It was a weekend of fun, and learning about our southern neighbor, a small, provincial town who’s culture revolves around fishing and ranching. Hundreds of residents and visitors attended to experience life in Limones.
I had no idea what to expect when we took the 20 minute drive south of Puerto Armuelles to see what the first annual Festival del Mar (Festival of the Sea) was about. Limones is the town where Hooked on Panama and the Corpachi Eco-Trail are located and the Festival took place February 14-16, 2020. There was no agenda posted anywhere so all we knew were the days and hours that the festival was going on. In the district of Barú, marketing of events is often still done by word-of-mouth or spray painted on a sheet that is hung in a public place. With the new focus on tourism in the area, this may change soon. Then again, maybe it’s the quaint, old fashioned way of doing things in the area that makes it so charming.
Limones pulled out all the stops for their first Festival del Mar! It looked as if the whole town was involved. I spoke with Rafael Alpizar, a local business owner and organizer of the event. He said they plan to continue to grow the festival each year. The event was free and open to the public ~ hoping to share with newcomers what the life and culture of the town is about. As with most day-long events in our area, morning started out a bit slow and the pace picked up later in the day. The culture in Limones revolves around fishing, farming, and ranching.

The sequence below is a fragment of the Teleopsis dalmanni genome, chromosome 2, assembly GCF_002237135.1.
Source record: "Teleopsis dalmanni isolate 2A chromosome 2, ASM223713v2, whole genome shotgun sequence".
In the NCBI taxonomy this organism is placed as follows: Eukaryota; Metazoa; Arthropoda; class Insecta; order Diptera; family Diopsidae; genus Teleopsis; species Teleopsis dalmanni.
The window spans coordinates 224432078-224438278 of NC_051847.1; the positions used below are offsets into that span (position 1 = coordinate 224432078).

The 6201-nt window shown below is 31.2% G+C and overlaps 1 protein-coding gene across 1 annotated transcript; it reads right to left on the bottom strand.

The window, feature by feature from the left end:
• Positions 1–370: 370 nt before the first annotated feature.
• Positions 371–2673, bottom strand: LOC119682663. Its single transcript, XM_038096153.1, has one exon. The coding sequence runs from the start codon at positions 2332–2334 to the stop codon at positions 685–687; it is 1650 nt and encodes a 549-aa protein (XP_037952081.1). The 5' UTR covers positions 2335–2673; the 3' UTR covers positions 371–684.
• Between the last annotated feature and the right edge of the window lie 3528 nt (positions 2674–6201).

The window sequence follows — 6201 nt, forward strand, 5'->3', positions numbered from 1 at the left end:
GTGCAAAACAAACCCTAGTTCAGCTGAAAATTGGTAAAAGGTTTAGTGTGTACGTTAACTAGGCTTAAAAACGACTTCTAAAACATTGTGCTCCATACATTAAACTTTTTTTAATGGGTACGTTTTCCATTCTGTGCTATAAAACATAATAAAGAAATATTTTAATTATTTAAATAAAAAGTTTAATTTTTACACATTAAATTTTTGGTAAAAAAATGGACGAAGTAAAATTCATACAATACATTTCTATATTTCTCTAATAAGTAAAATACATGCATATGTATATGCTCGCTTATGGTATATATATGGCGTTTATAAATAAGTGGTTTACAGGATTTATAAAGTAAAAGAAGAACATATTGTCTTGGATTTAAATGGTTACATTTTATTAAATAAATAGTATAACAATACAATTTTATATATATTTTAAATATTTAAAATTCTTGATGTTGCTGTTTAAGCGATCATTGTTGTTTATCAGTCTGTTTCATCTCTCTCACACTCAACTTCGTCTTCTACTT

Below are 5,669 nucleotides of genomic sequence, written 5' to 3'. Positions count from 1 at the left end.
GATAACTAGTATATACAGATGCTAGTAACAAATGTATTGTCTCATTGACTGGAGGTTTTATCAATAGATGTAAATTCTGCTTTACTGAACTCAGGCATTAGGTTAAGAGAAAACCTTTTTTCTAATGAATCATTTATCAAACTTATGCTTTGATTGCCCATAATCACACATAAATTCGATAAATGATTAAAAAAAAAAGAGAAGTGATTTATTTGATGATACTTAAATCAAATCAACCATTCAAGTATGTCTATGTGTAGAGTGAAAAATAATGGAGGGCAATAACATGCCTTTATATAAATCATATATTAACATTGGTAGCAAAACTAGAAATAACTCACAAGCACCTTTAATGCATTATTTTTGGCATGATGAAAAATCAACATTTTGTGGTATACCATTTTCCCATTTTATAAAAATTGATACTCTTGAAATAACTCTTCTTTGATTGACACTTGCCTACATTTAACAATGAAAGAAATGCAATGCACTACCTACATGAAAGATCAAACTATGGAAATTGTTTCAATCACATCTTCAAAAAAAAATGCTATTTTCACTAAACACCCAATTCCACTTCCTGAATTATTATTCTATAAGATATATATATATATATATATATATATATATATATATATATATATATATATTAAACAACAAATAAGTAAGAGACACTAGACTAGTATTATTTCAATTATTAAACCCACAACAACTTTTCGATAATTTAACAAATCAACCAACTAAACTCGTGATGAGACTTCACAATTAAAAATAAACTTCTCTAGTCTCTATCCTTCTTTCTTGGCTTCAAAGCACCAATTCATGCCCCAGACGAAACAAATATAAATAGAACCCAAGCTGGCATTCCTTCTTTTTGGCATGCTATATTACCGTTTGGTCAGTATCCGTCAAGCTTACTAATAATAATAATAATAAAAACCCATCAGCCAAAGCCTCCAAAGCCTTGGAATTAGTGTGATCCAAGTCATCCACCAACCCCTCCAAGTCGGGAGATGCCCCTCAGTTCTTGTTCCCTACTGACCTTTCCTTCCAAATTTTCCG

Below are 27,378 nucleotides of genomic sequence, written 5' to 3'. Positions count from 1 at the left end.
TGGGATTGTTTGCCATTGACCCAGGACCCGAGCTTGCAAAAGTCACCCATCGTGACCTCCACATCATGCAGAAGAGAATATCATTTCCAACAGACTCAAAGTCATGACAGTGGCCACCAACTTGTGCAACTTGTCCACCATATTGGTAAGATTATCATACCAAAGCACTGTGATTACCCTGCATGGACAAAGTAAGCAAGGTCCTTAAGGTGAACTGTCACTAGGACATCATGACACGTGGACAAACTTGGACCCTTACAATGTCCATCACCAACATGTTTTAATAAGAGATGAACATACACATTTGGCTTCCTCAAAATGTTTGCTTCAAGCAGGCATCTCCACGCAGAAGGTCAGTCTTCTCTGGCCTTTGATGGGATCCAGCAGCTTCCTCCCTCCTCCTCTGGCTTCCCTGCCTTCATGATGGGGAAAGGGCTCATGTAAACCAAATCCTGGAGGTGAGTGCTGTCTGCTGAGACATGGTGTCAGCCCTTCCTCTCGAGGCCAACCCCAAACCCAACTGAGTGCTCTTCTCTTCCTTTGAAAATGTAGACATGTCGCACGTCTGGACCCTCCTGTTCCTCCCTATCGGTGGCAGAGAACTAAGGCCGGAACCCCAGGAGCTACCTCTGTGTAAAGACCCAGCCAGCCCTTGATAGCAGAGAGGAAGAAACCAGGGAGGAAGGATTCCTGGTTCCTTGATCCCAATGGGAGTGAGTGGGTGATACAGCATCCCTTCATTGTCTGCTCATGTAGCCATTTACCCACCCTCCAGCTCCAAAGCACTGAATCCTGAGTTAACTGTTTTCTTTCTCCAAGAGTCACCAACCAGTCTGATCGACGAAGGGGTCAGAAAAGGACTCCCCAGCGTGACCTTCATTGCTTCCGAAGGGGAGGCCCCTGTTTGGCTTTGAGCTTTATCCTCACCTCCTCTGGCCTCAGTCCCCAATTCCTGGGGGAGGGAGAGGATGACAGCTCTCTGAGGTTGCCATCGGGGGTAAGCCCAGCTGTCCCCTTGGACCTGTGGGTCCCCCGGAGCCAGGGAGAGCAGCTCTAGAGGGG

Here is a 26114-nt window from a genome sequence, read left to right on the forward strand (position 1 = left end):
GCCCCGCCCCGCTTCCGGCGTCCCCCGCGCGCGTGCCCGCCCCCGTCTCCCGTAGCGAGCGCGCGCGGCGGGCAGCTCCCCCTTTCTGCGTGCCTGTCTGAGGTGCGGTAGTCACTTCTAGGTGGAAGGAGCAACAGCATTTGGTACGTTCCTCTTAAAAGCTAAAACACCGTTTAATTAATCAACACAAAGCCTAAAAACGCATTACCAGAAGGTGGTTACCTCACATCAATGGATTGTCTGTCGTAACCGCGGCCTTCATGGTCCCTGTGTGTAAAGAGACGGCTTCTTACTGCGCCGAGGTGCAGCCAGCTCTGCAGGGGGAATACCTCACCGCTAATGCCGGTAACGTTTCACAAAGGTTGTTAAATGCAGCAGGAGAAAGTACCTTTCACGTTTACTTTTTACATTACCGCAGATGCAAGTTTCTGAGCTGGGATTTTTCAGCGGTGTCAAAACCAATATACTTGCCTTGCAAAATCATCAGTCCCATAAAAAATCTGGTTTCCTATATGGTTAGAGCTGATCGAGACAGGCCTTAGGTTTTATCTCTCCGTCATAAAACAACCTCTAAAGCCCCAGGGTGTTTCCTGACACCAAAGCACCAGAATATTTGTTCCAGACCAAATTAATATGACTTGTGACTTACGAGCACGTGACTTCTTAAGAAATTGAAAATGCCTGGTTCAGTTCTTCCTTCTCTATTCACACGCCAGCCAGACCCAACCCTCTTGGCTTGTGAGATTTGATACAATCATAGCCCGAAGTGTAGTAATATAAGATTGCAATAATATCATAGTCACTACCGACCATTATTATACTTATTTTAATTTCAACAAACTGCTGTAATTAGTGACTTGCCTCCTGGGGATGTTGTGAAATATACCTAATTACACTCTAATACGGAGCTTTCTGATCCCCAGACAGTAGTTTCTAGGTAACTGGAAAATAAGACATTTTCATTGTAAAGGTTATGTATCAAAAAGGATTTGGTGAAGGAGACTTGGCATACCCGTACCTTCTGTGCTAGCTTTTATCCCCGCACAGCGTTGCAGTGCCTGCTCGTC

The beach was full of people, swimming, hanging out with friends and family, and exploring the seaside. The town erected a large red fish sculpture, jutting out of the ocean, for the event. It was quite creative! The beach-side restaurants and bars were packed and lots of folks enjoyed “people watching” from shore.
A little north of the downtown area, a rodeo grounds had been set up for the weekend. There were shows with bull-riding and roping events. Everywhere we looked throughout the town there were “caballeros”, many in their best western wear, riding horses. Even today, a horse is still the major method of transportation for many locals in the area. These are often well trained work animals and owners were proud to show them off.
Around the edges of the rodeo grounds an assortment of typical food booths were set up and the smells filled the area. On one side there was even a cockfighting ring set up!
In downtown Limones there was a stage for speeches, the Alcalde (Mayor) Marcos Beitia attended, and performances, like cultural dancing shows. Chairs were set up around the stage. A few booths selling trinkets were nearby and a trampoline was popular with the children. There were public bathrooms with attendants who charged 25 cents for use (a bit of TP comes with the price!).
A stunning local resident, Sheyla, was crowned the first Reina (Queen) of the First Festival del Mar.
In the early afternoon, one of the highlights of the day was a parade of horses and riders, headed up by the Mayor and Queen of the festival. They started at the rodeo grounds and made a loop around town, returning via the beach. We didn’t stay into the evening, but I thought it was a good first effort for our neighboring town of Limones. I actually learned a bit about the culture and met many interesting new friends. I look forward to attending Limones “Festival del Mar” again next year!